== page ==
The Introverts vs. the Extroverts

Parenting, if it’s taught me anything, has taught me that these little people come into the world with their own personalities. You do not shape these personalities to meet your own needs, as much as you simply deal with them. Sure, you can teach them right from wrong and all that jazz, but their general dispositions seem to be inborn.

Recently, I’ve discovered I’m an introvert. Actually, I have always been an introvert. But it wasn’t until recently that I had a name for it. This means, basically, that I am not so great at small talk and hanging out in big groups, and that I get my energy from ideas and being alone, rather than activities.

Extroverts, on the other hand, get energy from being out and about doing stuff and talking with people. They speak without worrying about what they’re going to say too much.

I’ve been thinking about this a lot lately because I know, in my new somewhat public Author role, that sometimes I will be called upon to be more extroverted. I already have been. I can be, but I need to get in the right frame of mind. Luckily, I spent some time at the National Comedy Theatre taking team improv comedy classes, which basically force you to almost reroute your brain routes so you spit out whatever’s on your mind instead of thinking it over too much (thanks, guys!) It’s a different way of thinking and acting for me.

In our family, I’ve noticed these personality differences. My husband is more of an extrovert. Eldest one can go either way, at times focusing on the social and other times doing her own thing. And the son is an introvert. Little Girl is an extrovert (though she is quiet in new situations, once she warms up she never stops talking). She has to go go go!

I was struck by these differences on Saturday. We dropped our oldest one off with her friends and took the other kids to the park by the Waikiki Aquarium. After humid heat, crowds, a picnic, the aquarium, storytime at the aquarium, and several dozen kid-oriented activities later, the son and I had had a great time, but were pooped.

But Little Girl, she hadn’t had enough. The more stuff we do with her, the more she wants to do. It’s like she sucks in the energy she gets from activities and needs even more. “What’s next? Let’s go someplace else!” So we stopped by Leonard’s for malasadas, and then went to the Humane Society to pet some cats (they have cat rooms there where you may hang out with kitties for awhile).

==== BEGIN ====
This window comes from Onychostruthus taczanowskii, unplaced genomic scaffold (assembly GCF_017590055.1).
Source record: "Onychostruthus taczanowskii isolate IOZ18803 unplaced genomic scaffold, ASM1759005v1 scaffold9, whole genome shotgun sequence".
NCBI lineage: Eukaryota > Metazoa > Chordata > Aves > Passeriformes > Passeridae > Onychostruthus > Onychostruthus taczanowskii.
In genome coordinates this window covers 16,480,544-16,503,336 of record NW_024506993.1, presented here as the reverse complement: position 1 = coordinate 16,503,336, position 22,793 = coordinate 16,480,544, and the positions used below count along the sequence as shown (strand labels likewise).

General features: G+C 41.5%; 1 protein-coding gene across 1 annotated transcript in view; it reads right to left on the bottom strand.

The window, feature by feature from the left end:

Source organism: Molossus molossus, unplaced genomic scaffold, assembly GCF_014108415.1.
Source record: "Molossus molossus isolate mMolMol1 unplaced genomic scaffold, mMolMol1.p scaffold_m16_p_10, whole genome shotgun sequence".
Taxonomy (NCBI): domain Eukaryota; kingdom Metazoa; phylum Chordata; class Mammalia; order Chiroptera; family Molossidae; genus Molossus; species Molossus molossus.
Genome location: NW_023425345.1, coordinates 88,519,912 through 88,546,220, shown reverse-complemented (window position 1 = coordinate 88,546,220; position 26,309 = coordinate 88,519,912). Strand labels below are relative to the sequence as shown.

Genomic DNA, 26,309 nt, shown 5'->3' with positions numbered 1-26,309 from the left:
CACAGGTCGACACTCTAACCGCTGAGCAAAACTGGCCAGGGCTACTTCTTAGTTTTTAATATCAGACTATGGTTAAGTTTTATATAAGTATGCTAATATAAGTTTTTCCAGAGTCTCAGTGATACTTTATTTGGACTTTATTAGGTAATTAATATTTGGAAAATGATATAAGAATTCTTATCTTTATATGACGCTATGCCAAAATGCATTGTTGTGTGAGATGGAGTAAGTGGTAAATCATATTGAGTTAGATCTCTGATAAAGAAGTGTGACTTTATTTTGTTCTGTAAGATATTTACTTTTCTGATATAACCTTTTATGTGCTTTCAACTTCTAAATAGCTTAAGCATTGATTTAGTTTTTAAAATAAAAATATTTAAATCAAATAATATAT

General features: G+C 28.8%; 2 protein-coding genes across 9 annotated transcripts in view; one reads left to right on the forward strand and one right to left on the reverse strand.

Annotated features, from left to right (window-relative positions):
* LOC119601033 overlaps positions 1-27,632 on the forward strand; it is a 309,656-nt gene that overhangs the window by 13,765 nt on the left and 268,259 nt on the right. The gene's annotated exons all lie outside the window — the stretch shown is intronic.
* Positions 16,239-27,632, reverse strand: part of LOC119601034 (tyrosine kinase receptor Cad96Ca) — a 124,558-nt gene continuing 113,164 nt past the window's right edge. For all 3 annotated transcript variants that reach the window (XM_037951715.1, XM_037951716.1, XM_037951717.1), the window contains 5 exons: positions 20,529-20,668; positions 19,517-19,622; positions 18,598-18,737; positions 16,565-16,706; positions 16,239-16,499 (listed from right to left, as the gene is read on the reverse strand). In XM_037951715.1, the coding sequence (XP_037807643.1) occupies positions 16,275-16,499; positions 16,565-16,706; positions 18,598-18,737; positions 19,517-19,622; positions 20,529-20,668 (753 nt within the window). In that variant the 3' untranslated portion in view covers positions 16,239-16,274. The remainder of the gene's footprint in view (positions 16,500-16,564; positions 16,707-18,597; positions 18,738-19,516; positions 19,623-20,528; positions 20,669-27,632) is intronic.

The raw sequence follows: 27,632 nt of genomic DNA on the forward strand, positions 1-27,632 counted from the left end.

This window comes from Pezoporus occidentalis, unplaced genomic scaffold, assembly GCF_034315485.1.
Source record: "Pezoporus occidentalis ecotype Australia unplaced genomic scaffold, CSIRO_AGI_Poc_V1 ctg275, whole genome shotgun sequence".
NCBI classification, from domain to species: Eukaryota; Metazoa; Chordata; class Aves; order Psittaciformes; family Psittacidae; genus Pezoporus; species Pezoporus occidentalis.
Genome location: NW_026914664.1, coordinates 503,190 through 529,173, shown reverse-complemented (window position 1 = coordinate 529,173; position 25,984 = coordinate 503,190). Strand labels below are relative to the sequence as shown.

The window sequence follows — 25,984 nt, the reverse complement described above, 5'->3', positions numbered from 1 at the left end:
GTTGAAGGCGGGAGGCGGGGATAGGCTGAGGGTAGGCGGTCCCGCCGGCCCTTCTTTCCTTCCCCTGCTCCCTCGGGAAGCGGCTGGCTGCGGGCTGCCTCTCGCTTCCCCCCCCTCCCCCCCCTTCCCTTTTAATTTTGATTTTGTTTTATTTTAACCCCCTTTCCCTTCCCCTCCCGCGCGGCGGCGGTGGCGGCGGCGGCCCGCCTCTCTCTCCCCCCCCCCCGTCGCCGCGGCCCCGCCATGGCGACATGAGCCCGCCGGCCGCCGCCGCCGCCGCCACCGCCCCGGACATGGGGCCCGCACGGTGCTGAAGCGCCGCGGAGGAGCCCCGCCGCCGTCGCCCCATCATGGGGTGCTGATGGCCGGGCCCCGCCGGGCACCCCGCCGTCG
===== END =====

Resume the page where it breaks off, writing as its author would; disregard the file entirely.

She never wants her activities to end. Only passing out in the car will stop her, if she had her way. (Car naps are pretty much the only way she gets a nap these days). My husband is much the same way. He can go to Sandy’s for body surfing, take the kids out on some adventure, come home, make dinner, take the kids to the pool, and then need to go running, too.

Luckily, understanding these differences has helped. I know my son and I need to have a fair amount of decompression time, alone. I know my youngest daughter needs to have far (far) more activities and social time than I require. I know my eldest can go either way, depending on her mood. I know my husband likes to be out and about more. Don’t get me wrong, I enjoy activities, too, but I get tired quicker. And so my husband and I can facilitate these preferences for our kids, and for each other. It’s probably actually a good thing we have these different personalities, because it forces us to find a bit of balance. And of course, child care tends to trump either of the adults’ individual preferences. If I’m tired and my kid wants to go to the pool because she’s bouncing off the walls, I’m sucking it up and going to the pool.

The odd thing is, it says in this article “Are You One?” about introverts, that introverts generally freeze in emergencies, so if you’re “in between” that’s how you can tell what you are. I generally do NOT freeze in emergencies, in fact I’m generally the one taking action first. So does that mean I’m only a fake introvert? I don’t know. I think that this trait has more to do with being a parent than with any introverted tendencies; protection of young takes precedence.

Published by Margaret Dilloway

Middle grade and women's fiction novelist. FIVE THINGS ABOUT AVA ANDREWS, (Balzer + Bray 2020); SUMMER OF A THOUSAND PIES. MOMOTARO: Xander and the Lost Island of Monsters (Disney Hyperion); TALE OF THE WARRIOR GEISHA and SISTERS OF HEART AND SNOW, out now from Putnam Books. HOW TO BE AN AMERICAN HOUSEWIFE was a finalist for the John Gardner fiction award. THE CARE AND HANDLING OF ROSES WITH THORNS is the 2013 Literary Tastes Best Women's Fiction Pick for the American Library Association. Mother of three children, wife to one, slave to a cat, and caretaker of the best overgrown teddy bear on Earth, Gatsby the Goldendoodle.

2 thoughts on “The Introverts vs. the Extroverts

  1. Ever since reading the book “The Introvert Advantage” I have change my perception about myself. I used to feel guilty and maladjusted because of my introvert nature as we live in a world that praises extroverts. Isn’t it always magical to learn more about who you are? That book has probably been one of the most influential in my life (and helped a lot my relationships with the extrovert members of my family).
    By the way, I never freeze in emergencies either and I usually perform quite well under pressure.

  2. Great post! You have encapsolated everything I’ve been reading and studying lately. I too an an introvert. I love it and am proud of it. And as you describe you can be an extrovert when your job calls for it (same with me), it’s quite difficult. I feel that sucks the energy right out of me. My daughter sounds just like yours — she’s always asking “What’s next?” It will be an interesting challenge to see how to balance her extroversion with my introversion. And I do NOT freeze in emergencies either.

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